R Murray Schafer and the Vancouver Soundscape Project

November 10, 2008 at 10:16 pm (Further Research & Contextualisation)

The Vancouver Soundscape Project was released as a double CD and booklet which charted the growth of the City via locational sound recordings, short interviews and artistic interpretations of acoustic environments. The project was realised as a comparative study of the soundscape at two different points in time. The first in 1973 and the second in 1993; locations revisited and keynote sounds reassessed in light of the new sonic environment. The study itself sought not only to ‘expand listeners’ horizon towards Vancouver’s soundscape and raise consciousness about its quality, but it also wants to raise questions such as: how do we listen and behave acoustically in everyday life; how can we acquire a “sense of place” and belonging from our soundscapes; are there ways to design liveable soundscapes in urban environments?’ (http://www.sfu.ca/~truax/vanpromo.html)

Their objectives have a huge cross-over with my project. Within my compositions I wish to draw the audiences’ attention to London’s soundscape as a means of encouraging them reflect upon the emotional and physical effect it has on their experience of the City. I am striving to find a balance in my compositional approach which lies in-between portraying the soundscape ‘as it sounds’ (e.g. leaving sound material in a relatively ‘raw’ state) and presenting a more personalised view of the soundscape which is perhaps more explorative and individual; drawing attention to particular sounds that I feel are important (e.g. The bird/insect in my Window Music piece). In this particular composition I used this method to reset the imbalance between natural and man-made sounds observed during the study. This falls in line with sound artist Hildegard Westerkamp’s view of urban development severing the bond we have with nature.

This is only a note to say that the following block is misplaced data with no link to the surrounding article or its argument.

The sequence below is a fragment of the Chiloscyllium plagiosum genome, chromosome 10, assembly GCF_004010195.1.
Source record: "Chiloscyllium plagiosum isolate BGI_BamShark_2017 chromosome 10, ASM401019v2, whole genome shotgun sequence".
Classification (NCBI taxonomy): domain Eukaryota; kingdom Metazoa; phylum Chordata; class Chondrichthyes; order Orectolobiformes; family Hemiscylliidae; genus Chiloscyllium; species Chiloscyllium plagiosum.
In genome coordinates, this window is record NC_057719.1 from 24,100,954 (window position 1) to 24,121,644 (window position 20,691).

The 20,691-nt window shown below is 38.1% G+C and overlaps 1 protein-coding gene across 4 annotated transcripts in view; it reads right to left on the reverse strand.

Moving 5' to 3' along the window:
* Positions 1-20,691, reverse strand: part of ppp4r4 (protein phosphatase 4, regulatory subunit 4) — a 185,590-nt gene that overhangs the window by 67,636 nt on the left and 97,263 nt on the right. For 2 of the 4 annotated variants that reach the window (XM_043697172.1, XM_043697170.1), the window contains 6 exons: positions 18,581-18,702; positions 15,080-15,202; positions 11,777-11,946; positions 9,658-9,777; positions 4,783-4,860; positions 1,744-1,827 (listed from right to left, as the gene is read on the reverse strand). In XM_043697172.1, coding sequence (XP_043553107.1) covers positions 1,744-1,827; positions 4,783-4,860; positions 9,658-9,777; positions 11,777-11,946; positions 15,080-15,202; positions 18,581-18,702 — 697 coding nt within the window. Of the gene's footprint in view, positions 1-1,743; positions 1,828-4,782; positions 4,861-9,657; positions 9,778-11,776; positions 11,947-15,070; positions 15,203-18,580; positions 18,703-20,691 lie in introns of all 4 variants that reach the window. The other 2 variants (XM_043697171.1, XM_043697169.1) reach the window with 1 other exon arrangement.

I wish to raise the listeners’ awareness of the plight of natural sounds within the soundscape, instigating the feeling of tranquillity one often associates with natural phenomena. I also want to my work to be a catalyst for the audience to reflect on their relationship with man-made sounds that they might instinctively block out or deem as unpleasant ‘noise’. For example, on the tube people generally mask the sound present with their iPod, but perhaps if they listened they might even appreciate the wide variety of textures, rich rhythm and wonderfully intense timbres. On the other hand they might conclude that the sounds present are thunderously loud and too intrusive. Either way I want the listen to use their ears to decipher their emotional response to spaces and this is my reasoning for the dominance of sound in my audio-visual compositions.


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